I also think that we are far from knowing exactly how history will judge Sheryl and Mark’s legacy. I can only speak for myself and my legacy when I say that there is no doubt my last five years at the company will be a blemish, but it was also a time when we led the charge on building and investing in things like the civic integrity team, the political and issue ad library and partnerships with organizations such as Atlantic Council’s DFR Lab that I’ll forever be proud of. We were able to do that in large part because Sheryl gave us the resources to do so.
Sheryl deserves to do whatever she wants to do next. I hope we hear from her again and that she finds new ways to have an impact. I hope she eventually gets comfortable enough to reflect on the last 14 years and share what she’s learned from navigating all of these challenges. She’s one of the few who has had to and there’s a lot she can do to help those who will have to in the future.
What I’m Reading
New Yorker: We Know Less About Social Media Than We Think
The Atlantic Op-Ed by Senator Ben Sasse: How to Really Fix Higher Ed
Ronald Reagan Foundation: WESTMINSTER 2.0 WORKING GROUP
Topics to keep an eye on that have a general timeframe of the first half of the year:
EU Passage of DSA and DMA
Facebook 2020 election research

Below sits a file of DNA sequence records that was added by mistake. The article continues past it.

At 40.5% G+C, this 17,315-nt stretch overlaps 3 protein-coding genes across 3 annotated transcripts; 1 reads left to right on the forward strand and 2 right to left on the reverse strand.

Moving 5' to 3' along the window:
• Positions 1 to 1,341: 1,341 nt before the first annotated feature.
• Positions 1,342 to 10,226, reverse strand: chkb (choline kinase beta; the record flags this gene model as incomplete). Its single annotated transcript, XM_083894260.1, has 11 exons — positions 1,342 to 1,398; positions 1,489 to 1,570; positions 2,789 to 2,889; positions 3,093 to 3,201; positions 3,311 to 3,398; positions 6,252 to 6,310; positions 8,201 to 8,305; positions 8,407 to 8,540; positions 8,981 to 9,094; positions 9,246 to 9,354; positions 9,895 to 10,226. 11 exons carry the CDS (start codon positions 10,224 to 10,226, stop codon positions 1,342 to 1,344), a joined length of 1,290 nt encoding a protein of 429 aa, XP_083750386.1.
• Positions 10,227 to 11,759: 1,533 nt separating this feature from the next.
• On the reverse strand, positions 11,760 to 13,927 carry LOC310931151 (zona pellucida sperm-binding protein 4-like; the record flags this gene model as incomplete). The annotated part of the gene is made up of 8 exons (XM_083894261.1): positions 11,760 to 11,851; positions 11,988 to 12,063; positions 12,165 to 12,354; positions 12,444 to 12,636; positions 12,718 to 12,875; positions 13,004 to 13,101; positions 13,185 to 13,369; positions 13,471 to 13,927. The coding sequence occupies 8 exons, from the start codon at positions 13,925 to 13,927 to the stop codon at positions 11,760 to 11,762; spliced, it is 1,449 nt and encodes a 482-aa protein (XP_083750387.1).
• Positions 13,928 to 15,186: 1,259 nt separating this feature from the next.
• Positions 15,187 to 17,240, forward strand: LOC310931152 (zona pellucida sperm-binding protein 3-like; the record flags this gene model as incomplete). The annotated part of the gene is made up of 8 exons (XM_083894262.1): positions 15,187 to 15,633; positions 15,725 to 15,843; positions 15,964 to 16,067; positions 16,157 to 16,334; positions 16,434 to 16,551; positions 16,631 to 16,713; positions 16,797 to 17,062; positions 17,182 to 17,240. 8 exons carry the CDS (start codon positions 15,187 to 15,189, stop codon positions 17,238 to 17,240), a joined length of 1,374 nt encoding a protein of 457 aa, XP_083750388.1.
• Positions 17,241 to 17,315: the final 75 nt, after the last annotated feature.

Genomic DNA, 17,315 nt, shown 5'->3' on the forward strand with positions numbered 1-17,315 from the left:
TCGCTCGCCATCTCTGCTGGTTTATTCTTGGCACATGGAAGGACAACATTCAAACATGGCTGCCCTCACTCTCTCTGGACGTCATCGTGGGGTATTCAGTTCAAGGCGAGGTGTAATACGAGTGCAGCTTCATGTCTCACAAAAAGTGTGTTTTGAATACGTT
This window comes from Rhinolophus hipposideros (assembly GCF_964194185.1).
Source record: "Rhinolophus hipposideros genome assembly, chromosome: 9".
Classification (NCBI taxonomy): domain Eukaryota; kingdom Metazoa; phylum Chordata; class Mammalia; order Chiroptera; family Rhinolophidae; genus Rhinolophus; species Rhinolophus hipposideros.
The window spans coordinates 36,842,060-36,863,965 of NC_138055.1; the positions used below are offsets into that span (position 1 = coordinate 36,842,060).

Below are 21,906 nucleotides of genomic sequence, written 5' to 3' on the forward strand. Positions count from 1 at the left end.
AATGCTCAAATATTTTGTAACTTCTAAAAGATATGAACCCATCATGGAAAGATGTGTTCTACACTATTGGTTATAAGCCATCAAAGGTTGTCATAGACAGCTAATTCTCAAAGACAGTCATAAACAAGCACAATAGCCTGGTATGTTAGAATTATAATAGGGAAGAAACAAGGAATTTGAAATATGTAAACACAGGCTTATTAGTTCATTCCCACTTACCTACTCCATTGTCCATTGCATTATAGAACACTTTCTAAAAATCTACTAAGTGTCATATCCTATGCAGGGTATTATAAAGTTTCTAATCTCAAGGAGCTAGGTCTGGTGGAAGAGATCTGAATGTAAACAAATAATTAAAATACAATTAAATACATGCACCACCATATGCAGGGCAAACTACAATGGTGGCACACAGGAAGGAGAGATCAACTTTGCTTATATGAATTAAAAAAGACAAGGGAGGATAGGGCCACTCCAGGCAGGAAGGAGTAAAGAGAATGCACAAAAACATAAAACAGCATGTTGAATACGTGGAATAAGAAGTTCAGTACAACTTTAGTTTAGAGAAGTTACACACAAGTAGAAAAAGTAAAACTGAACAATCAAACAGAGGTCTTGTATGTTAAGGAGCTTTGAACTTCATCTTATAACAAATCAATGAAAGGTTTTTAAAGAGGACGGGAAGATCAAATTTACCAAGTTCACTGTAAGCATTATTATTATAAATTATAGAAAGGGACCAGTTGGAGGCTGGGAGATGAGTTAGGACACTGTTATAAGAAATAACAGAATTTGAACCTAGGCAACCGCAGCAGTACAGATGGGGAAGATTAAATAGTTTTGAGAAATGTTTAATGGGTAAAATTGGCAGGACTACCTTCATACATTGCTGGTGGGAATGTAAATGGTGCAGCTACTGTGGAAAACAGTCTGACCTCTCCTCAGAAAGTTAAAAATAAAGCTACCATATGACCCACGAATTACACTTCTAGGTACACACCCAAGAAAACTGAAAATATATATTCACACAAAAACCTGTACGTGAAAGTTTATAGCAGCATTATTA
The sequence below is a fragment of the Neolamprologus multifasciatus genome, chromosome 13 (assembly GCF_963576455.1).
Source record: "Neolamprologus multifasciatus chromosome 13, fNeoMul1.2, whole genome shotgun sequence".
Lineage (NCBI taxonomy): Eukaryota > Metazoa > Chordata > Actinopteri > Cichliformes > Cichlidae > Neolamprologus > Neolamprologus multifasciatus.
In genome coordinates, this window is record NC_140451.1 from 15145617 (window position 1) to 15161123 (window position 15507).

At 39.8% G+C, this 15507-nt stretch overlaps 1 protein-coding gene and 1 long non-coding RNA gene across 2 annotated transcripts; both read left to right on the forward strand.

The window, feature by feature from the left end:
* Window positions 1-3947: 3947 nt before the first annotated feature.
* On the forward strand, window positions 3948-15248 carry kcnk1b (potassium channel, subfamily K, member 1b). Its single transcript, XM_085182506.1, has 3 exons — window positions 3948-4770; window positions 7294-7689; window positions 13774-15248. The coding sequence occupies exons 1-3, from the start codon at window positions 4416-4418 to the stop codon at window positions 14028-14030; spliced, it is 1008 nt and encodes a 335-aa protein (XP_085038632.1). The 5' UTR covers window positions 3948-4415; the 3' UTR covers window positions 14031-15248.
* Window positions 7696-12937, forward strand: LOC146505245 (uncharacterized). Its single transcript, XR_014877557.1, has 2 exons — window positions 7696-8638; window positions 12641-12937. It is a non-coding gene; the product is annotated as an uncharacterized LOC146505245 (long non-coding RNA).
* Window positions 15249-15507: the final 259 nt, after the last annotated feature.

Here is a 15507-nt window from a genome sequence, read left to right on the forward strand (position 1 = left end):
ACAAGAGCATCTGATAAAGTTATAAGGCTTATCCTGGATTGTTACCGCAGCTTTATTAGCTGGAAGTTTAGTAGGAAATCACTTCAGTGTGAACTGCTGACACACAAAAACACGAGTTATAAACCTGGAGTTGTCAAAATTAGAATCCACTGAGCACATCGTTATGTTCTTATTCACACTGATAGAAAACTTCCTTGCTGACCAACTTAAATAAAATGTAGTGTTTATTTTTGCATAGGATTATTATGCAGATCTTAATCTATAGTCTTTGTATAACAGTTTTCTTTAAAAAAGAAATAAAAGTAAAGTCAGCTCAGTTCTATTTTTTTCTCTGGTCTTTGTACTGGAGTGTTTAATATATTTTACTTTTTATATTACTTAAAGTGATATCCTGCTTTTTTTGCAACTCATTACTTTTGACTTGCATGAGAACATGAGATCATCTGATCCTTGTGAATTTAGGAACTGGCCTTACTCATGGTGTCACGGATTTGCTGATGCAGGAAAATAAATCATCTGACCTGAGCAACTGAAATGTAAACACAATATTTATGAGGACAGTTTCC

Oversight Board opinion on cross-check
Senate & House hearings, markups, and potential votes
June 6 (week of): Summit of the Americas, Los Angeles, CA
June 6-10: RightsCon, Online
June 6 - 7: Atlantic Council 360/Open Summit
June 9 - 10: Copenhagen Democracy Summit, Copenhagen, Denmark
June 25 - July 1: Aspen Ideas Festival, Aspen, Colorado
June 14 - Nevada Primary (Cortez Masto defending Senate seat)
August: Angola elections
August 2 - Arizona and Missouri Primaries (AZ Kelly defending Senate seat, MO open Senate race)
August 9 - Wisconsin Primary (Ron Johnson defending Senate seat)
August 9 - Kenya elections
September 11 - Sweden elections
September 13 - New Hampshire Primary (Hassan defending Senate seat)
September 13 - 27: UN General Assembly
Sept 20 - High level general debate begins
September 28 - 30: Athens Democracy Forum
October 2 and 30 - Brazil
November 8 - United States Midterms